“Though there have been a few long skids” Chris remarks. The cattle move across the common, winding their way up and over the dunes and stopping to drink in the river Ffraw or from pools in the dune slacks. There are 120 cows with their followers and steers of up to two years old. The cows are crossed with Limousin and Simmental bulls, some have been bred with a Belgian Blue and some are bred back to keep pure Murray Grey stock. The original Murray Grey cows were bought in the late 1970’s by Richard’s father Iolo from Llangollen.after seeing them in Australia on a Nuffield scholarship trip he then graded up his suckler herd using hired bulls before buying one from Bill and Judith Woolley, at Bickerstaff, West Lancashire. The breed is ideally suited to the terrain and the forage they are eating. Chris says “They are hardy and do well on the coarse grasses here; we have never had one injured on the road or on the rough terrain. They calve easily as they are so fit- he proudly shows off a grazing cow. “Look at that glossy one, beautiful.”

After grazing their way across the common, spreading across about 200 acres as they go, the cows know when it is time to head for home in the evening and turn themselves round to wander back. Chris tells me “I always check that we have them all but I can feel it if there is something wrong and one has gone astray in the gorse.”

The herd has to be safely back across the road before the evening traffic arrives. Usually someone comes out from the farm to help with traffic control but once, when Chris was on his own he says “The whole herd got to the road and lined up at the edge, waiting for me to walk out in front and see them across- they just knew.”.

Calving is from May to July, the cattle are finished at around twenty seven months and are usually sold through local markets. However, this year some will be marketed under the ‘Anglesey Wildlife Friendly Produce’ brand through local butchers. This premium brand is marketed by a group of farmers who work with the Anglesey Grazing Animals Partnership to manage land for the benefit of wildlife using their livestock. The animals, all of traditional breeds, are grown slowly on diverse pastures on Anglesey’s fens, heathland, dunes, saltmarshes and species rich grassland to produce high quality meat. The Murray Grey beef will be a just right for this market.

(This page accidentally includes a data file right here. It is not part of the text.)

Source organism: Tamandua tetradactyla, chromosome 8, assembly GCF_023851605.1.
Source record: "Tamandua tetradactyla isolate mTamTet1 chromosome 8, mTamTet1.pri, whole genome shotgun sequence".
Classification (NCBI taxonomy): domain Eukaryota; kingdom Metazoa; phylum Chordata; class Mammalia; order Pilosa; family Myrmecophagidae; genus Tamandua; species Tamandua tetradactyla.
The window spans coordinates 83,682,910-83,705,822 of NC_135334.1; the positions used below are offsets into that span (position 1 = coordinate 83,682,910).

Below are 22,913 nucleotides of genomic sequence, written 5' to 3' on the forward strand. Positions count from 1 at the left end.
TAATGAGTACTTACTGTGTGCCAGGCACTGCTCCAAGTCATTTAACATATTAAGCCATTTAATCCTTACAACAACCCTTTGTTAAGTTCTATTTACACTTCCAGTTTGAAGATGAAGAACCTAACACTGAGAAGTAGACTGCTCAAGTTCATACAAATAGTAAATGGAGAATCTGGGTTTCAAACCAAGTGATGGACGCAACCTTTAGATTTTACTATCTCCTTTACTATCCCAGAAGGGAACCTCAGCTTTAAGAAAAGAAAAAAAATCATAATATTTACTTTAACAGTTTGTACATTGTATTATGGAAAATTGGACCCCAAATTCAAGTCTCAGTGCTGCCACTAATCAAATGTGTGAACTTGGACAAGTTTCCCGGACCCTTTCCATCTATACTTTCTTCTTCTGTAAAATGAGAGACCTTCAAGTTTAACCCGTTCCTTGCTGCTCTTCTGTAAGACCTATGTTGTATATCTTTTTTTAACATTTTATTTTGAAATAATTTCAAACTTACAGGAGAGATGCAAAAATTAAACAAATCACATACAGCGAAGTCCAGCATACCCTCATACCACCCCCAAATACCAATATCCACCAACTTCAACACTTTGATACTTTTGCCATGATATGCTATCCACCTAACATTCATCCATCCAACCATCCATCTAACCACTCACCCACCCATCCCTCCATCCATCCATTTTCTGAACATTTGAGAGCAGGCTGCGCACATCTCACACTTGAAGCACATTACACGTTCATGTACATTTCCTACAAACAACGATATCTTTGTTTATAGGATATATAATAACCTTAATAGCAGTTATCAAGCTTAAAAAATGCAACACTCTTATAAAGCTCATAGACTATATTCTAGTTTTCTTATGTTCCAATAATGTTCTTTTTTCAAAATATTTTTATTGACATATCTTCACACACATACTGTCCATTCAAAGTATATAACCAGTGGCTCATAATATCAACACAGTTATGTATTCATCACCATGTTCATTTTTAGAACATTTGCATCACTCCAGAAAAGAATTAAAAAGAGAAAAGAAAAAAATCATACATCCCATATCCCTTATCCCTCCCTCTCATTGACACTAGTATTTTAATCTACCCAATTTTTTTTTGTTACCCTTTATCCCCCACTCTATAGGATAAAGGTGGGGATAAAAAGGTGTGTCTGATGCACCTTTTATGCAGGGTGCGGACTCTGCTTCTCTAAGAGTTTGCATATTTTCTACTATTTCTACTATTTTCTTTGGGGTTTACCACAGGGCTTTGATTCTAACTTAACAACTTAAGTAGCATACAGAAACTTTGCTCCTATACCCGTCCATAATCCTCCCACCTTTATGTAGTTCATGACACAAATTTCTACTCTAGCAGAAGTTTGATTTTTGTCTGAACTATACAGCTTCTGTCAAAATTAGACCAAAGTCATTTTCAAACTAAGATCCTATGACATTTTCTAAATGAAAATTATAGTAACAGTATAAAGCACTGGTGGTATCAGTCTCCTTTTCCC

It was a pleasure spending the afternoon out with Chris the shepherd and the Murray Greys, the sunshine helped of course but Chris says rainy days are fine by him too the only weather he doesn’t go out in is fog or snow, when it would be dangerous on the road. He often gets company from people from all over the world who have read about the grazing scheme and want to see for themselves. “It’s funny how farmers want to be farming when they are on holiday.” he says.

Everyone can appreciate the advantages of this system, this year the grazing on the common has been a godsend for the farm, with the price of forage and the long winter- the Owens benefit from the chance to manage extensively and spread the stock over a wider area. John Ratcliffe, Team Leader for the CCW is pleased with the restoration of the habitat, Nature gains when areas that were rank and impassable now have bare sand and paths where insects can warm up and plants can colonise; the cattle look contented and healthy; local people can enjoy tasty meat with a conscience; Chris feels he has the ideal job, working with cattle and horses in the outdoors where no two days are the same; and I think the landscape is enhanced no end by the sight of two hundred and thirty sable, grey, white and black cattle grazing and roaming across the open dunes and grassland in the slanted light of a winter afternoon. 

Gillian Harries
Little Holgan
Llawhaden, Narbeth
Pembrokeshire SA67 8OJ
T 01437 541450